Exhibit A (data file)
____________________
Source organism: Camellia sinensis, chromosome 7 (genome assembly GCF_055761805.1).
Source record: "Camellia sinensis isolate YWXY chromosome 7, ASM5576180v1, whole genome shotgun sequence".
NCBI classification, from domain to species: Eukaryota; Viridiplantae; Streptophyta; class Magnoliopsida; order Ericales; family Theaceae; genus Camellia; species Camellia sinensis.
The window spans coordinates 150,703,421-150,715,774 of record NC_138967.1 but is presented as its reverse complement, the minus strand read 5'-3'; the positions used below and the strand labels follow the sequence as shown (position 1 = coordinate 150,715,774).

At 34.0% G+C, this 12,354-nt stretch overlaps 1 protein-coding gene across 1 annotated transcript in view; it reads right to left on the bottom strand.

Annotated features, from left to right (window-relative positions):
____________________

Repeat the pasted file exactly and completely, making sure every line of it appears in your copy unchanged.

Source organism: Camellia sinensis, chromosome 7 (genome assembly GCF_055761805.1).
Source record: "Camellia sinensis isolate YWXY chromosome 7, ASM5576180v1, whole genome shotgun sequence".
NCBI classification, from domain to species: Eukaryota; Viridiplantae; Streptophyta; class Magnoliopsida; order Ericales; family Theaceae; genus Camellia; species Camellia sinensis.
The window spans coordinates 150,703,421-150,715,774 of record NC_138967.1 but is presented as its reverse complement, the minus strand read 5'-3'; the positions used below and the strand labels follow the sequence as shown (position 1 = coordinate 150,715,774).

At 34.0% G+C, this 12,354-nt stretch overlaps 1 protein-coding gene across 1 annotated transcript in view; it reads right to left on the bottom strand.

Annotated features, from left to right (window-relative positions):